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Lifewire / Jeff Dojillo
Pocket-sized and ultra-lightweight
Simple button layout
USB data transfer directly from the device
Great build quality
4GB internal storage
Maximum of 16-bit audio recording
No screw mount for tripod
Sony ICD-UX560 is an ultra-compact digital audio recorder that’s perfect for recording lectures, conversations, speeches, and seminars with high-quality, 16-bit audio.
We purchased the Sony ICD-UX560 so our expert reviewer could thoroughly test and assess it. Keep reading for our full product review.
There are massive amounts of audio recording devices on the market today. Most of the options available are large, clunky, and have features that may not be useful for the average user. But the Sony ICD-UX560 handheld recorder is different—it’s of the smallest audio recorders available and puts the ability to record high-quality audio at your fingertips.
We tested the Sony ICD-UX560 to see if its diminutive design still delivers on the features we expect.
Measuring 1.44 x 4 x 0.41 inches, the Sony ICD-UX650 is quite small and feels compact in your hand. It's about as thin as a smartphone and can fit perfectly in a shirt pocket.
Made out of durable plastic, the Sony ICD-UX560 feels substantial in your palm and has buttons that are pleasant to the touch and easy to access with your thumb. Despite its substantial build, it also feels a little fragile due to its small size. But the recorder’s compact and straightforward design makes it a great fit for business professionals.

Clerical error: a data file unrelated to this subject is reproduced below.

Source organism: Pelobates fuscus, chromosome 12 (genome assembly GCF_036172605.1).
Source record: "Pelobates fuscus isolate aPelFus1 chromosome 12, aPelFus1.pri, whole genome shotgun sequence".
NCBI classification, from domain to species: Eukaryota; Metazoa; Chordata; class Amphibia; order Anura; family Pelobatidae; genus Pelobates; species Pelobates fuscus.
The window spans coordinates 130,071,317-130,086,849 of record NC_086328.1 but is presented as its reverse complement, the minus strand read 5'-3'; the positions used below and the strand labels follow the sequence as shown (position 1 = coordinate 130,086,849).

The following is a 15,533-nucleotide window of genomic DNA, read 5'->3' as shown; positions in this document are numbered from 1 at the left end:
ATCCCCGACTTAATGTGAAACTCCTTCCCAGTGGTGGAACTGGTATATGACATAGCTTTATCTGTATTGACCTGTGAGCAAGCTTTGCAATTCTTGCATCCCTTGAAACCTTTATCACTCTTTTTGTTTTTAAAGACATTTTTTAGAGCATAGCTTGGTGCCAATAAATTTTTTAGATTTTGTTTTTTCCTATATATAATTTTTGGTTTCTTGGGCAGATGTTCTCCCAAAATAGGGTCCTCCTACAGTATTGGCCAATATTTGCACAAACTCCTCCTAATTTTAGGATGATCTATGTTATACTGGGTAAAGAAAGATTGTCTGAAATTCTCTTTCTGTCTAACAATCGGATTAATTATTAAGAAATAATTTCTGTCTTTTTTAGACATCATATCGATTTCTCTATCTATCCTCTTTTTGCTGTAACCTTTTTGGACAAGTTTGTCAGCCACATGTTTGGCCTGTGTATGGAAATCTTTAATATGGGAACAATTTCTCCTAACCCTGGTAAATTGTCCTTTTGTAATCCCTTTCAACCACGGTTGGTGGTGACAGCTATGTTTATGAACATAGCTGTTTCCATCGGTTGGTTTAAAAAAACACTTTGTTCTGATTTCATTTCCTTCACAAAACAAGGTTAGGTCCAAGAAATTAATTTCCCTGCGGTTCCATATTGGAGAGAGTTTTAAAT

The Sony ICD-UX560 has 4GB of internal storage with the ability for microSD card expansion (there’s a card slot located on the left side of the device). On the right side, there are the power and volume control buttons that have nice soft clicks when pressed. Toward the bottom of the volume control is the external USB connector that can be directly plugged into your laptop or desktop for direct transfer of files.
The recorder’s compact and straightforward design makes it a great fit for business professionals.
After turning on the Sony ICD-UX560, we could see that it had a little bit of battery power out of the box. We first had to set the time and date and, fortunately, we had the ability to disable beep notifications when navigating through menus (the beep notifications are loud).
Rewind and fast forward buttons on the Sony ICD-UX560 allow the user to navigate through the menus easily. Selecting the toolbox icon in the menu allows you to access the settings—you can switch the audio quality from MP3 to 16-bit WAV, and adjust the microphone sensitivity, noise cut, and low-frequency cut. You can also access folder storage options.
The Sony ICD-UX560’s OLED display measures about one square inch with a monochromatic display. A black background with contrasting white menus makes it easier to read as you cycle through options and settings.